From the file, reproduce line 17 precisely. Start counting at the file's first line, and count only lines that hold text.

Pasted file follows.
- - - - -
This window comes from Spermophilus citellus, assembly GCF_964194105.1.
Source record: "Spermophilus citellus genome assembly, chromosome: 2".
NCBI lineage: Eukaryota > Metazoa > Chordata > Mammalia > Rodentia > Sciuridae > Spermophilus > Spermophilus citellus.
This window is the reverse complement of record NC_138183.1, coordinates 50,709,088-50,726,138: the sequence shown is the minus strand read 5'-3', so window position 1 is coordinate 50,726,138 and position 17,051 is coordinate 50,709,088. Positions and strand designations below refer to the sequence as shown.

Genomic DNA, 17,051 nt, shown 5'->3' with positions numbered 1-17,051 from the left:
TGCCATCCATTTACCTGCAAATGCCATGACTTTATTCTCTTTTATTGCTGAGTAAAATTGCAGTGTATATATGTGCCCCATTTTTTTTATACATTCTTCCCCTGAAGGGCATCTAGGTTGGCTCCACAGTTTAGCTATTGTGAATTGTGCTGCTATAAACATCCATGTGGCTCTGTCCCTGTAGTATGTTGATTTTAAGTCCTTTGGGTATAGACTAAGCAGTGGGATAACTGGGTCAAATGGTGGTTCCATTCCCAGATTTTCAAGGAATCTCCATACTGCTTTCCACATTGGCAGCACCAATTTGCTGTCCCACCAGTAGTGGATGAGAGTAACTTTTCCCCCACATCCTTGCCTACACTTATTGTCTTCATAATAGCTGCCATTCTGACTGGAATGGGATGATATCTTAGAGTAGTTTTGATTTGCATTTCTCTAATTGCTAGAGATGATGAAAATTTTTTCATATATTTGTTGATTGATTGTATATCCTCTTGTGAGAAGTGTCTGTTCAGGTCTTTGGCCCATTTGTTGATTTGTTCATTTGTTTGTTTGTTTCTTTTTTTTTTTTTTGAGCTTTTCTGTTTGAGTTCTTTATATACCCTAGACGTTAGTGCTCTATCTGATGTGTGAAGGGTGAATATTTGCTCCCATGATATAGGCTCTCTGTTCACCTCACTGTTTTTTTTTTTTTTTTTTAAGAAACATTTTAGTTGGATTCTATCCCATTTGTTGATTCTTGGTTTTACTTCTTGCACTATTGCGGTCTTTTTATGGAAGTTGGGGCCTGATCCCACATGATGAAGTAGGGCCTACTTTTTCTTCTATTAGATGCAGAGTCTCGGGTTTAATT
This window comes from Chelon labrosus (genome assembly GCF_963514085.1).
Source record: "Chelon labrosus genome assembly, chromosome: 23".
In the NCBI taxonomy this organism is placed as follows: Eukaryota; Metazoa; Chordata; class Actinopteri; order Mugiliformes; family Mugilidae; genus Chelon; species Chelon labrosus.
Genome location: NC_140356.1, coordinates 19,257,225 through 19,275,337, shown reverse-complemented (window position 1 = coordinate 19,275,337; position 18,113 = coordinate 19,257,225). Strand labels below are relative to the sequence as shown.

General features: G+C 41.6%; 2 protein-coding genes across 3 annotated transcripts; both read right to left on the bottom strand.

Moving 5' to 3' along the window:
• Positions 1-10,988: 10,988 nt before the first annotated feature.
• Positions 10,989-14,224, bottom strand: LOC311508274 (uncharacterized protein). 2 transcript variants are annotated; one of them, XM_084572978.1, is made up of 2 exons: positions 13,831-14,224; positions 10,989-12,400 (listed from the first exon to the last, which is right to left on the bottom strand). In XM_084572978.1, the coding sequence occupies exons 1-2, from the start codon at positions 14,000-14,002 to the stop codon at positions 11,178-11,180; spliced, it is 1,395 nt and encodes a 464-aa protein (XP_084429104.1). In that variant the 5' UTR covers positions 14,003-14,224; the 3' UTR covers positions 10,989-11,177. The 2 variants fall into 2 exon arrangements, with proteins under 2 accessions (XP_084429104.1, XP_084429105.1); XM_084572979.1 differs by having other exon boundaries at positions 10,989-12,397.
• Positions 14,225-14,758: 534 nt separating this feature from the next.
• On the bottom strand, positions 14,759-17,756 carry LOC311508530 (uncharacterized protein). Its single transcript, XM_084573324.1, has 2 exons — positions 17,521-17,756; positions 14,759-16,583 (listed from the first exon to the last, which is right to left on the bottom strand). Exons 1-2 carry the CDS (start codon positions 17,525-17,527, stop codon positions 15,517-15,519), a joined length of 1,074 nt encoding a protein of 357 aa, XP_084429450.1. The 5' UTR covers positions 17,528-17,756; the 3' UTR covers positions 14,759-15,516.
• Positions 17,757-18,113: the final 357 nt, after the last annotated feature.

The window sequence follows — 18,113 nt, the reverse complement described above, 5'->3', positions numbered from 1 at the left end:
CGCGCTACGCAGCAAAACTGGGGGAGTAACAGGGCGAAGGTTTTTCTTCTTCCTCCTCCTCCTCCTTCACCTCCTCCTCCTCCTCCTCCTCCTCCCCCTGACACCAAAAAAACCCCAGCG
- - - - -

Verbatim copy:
• Positions 17,757-18,113: the final 357 nt, after the last annotated feature.